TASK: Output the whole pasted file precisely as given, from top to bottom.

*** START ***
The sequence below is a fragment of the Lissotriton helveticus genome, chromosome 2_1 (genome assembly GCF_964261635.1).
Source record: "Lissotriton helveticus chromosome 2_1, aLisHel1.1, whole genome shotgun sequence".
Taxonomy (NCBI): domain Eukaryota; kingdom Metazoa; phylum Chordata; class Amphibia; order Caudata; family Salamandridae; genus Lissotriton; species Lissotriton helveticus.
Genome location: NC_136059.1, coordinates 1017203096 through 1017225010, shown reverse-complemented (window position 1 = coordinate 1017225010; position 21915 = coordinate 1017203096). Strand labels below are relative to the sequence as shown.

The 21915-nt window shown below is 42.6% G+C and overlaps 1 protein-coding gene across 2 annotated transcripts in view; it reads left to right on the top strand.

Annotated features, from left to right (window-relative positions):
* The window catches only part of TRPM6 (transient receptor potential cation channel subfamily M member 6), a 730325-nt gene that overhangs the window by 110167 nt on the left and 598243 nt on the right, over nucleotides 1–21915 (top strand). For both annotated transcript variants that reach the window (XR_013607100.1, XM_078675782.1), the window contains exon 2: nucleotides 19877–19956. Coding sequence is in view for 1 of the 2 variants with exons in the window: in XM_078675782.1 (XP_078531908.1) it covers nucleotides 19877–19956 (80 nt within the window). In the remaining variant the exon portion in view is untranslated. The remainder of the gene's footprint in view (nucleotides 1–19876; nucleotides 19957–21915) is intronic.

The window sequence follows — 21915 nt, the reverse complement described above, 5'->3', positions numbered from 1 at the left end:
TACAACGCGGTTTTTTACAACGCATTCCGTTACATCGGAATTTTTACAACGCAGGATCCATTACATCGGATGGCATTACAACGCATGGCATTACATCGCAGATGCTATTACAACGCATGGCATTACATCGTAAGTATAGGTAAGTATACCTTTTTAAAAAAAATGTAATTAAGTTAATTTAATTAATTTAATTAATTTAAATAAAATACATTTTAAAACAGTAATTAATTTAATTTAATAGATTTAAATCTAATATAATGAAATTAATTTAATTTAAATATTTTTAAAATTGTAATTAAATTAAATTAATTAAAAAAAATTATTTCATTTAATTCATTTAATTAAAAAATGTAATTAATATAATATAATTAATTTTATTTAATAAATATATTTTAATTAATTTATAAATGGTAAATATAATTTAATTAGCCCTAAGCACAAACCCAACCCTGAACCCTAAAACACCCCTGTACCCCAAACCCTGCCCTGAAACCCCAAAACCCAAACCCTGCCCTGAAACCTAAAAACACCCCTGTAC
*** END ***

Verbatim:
The sequence below is a fragment of the Lissotriton helveticus genome, chromosome 2_1 (genome assembly GCF_964261635.1).
Source record: "Lissotriton helveticus chromosome 2_1, aLisHel1.1, whole genome shotgun sequence".
Taxonomy (NCBI): domain Eukaryota; kingdom Metazoa; phylum Chordata; class Amphibia; order Caudata; family Salamandridae; genus Lissotriton; species Lissotriton helveticus.
Genome location: NC_136059.1, coordinates 1017203096 through 1017225010, shown reverse-complemented (window position 1 = coordinate 1017225010; position 21915 = coordinate 1017203096). Strand labels below are relative to the sequence as shown.

The 21915-nt window shown below is 42.6% G+C and overlaps 1 protein-coding gene across 2 annotated transcripts in view; it reads left to right on the top strand.

Annotated features, from left to right (window-relative positions):
* The window catches only part of TRPM6 (transient receptor potential cation channel subfamily M member 6), a 730325-nt gene that overhangs the window by 110167 nt on the left and 598243 nt on the right, over nucleotides 1–21915 (top strand). For both annotated transcript variants that reach the window (XR_013607100.1, XM_078675782.1), the window contains exon 2: nucleotides 19877–19956. Coding sequence is in view for 1 of the 2 variants with exons in the window: in XM_078675782.1 (XP_078531908.1) it covers nucleotides 19877–19956 (80 nt within the window). In the remaining variant the exon portion in view is untranslated. The remainder of the gene's footprint in view (nucleotides 1–19876; nucleotides 19957–21915) is intronic.

The window sequence follows — 21915 nt, the reverse complement described above, 5'->3', positions numbered from 1 at the left end:
TACAACGCGGTTTTTTACAACGCATTCCGTTACATCGGAATTTTTACAACGCAGGATCCATTACATCGGATGGCATTACAACGCATGGCATTACATCGCAGATGCTATTACAACGCATGGCATTACATCGTAAGTATAGGTAAGTATACCTTTTTAAAAAAAATGTAATTAAGTTAATTTAATTAATTTAATTAATTTAAATAAAATACATTTTAAAACAGTAATTAATTTAATTTAATAGATTTAAATCTAATATAATGAAATTAATTTAATTTAAATATTTTTAAAATTGTAATTAAATTAAATTAATTAAAAAAAATTATTTCATTTAATTCATTTAATTAAAAAATGTAATTAATATAATATAATTAATTTTATTTAATAAATATATTTTAATTAATTTATAAATGGTAAATATAATTTAATTAGCCCTAAGCACAAACCCAACCCTGAACCCTAAAACACCCCTGTACCCCAAACCCTGCCCTGAAACCCCAAAACCCAAACCCTGCCCTGAAACCTAAAAACACCCCTGTAC